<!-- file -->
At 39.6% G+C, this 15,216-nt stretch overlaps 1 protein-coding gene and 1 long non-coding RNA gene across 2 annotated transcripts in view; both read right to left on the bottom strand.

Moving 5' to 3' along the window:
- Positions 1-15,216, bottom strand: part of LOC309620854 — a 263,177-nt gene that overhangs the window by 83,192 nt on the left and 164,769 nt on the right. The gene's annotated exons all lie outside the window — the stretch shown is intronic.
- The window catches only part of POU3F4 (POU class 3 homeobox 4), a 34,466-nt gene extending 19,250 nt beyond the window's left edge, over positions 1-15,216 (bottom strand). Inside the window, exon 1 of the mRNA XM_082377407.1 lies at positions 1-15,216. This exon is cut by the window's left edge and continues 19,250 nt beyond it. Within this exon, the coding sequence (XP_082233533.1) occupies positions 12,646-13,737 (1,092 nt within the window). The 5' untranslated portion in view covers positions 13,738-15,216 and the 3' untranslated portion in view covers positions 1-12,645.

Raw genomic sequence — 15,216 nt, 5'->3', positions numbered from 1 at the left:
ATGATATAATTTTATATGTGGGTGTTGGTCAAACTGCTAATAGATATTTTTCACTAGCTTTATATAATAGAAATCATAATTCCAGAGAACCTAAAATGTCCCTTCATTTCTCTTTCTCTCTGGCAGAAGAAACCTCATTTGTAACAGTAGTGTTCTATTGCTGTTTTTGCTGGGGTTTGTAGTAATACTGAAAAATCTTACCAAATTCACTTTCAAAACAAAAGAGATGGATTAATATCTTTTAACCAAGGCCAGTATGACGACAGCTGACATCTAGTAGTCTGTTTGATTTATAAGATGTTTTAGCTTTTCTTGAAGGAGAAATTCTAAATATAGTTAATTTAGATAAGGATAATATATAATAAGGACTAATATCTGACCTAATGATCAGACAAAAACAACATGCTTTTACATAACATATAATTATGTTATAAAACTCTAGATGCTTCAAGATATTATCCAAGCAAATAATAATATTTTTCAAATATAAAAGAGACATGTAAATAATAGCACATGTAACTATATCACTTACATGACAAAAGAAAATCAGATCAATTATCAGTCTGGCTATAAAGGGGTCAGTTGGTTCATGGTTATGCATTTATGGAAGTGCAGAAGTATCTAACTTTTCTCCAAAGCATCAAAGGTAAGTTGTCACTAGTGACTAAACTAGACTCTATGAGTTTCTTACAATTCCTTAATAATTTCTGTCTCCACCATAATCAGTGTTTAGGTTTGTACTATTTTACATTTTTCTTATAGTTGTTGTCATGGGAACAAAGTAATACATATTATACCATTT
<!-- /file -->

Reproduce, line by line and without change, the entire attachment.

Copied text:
At 39.6% G+C, this 15,216-nt stretch overlaps 1 protein-coding gene and 1 long non-coding RNA gene across 2 annotated transcripts in view; both read right to left on the bottom strand.

Moving 5' to 3' along the window:
- Positions 1-15,216, bottom strand: part of LOC309620854 — a 263,177-nt gene that overhangs the window by 83,192 nt on the left and 164,769 nt on the right. The gene's annotated exons all lie outside the window — the stretch shown is intronic.
- The window catches only part of POU3F4 (POU class 3 homeobox 4), a 34,466-nt gene extending 19,250 nt beyond the window's left edge, over positions 1-15,216 (bottom strand). Inside the window, exon 1 of the mRNA XM_082377407.1 lies at positions 1-15,216. This exon is cut by the window's left edge and continues 19,250 nt beyond it. Within this exon, the coding sequence (XP_082233533.1) occupies positions 12,646-13,737 (1,092 nt within the window). The 5' untranslated portion in view covers positions 13,738-15,216 and the 3' untranslated portion in view covers positions 1-12,645.

Raw genomic sequence — 15,216 nt, 5'->3', positions numbered from 1 at the left:
ATGATATAATTTTATATGTGGGTGTTGGTCAAACTGCTAATAGATATTTTTCACTAGCTTTATATAATAGAAATCATAATTCCAGAGAACCTAAAATGTCCCTTCATTTCTCTTTCTCTCTGGCAGAAGAAACCTCATTTGTAACAGTAGTGTTCTATTGCTGTTTTTGCTGGGGTTTGTAGTAATACTGAAAAATCTTACCAAATTCACTTTCAAAACAAAAGAGATGGATTAATATCTTTTAACCAAGGCCAGTATGACGACAGCTGACATCTAGTAGTCTGTTTGATTTATAAGATGTTTTAGCTTTTCTTGAAGGAGAAATTCTAAATATAGTTAATTTAGATAAGGATAATATATAATAAGGACTAATATCTGACCTAATGATCAGACAAAAACAACATGCTTTTACATAACATATAATTATGTTATAAAACTCTAGATGCTTCAAGATATTATCCAAGCAAATAATAATATTTTTCAAATATAAAAGAGACATGTAAATAATAGCACATGTAACTATATCACTTACATGACAAAAGAAAATCAGATCAATTATCAGTCTGGCTATAAAGGGGTCAGTTGGTTCATGGTTATGCATTTATGGAAGTGCAGAAGTATCTAACTTTTCTCCAAAGCATCAAAGGTAAGTTGTCACTAGTGACTAAACTAGACTCTATGAGTTTCTTACAATTCCTTAATAATTTCTGTCTCCACCATAATCAGTGTTTAGGTTTGTACTATTTTACATTTTTCTTATAGTTGTTGTCATGGGAACAAAGTAATACATATTATACCATTT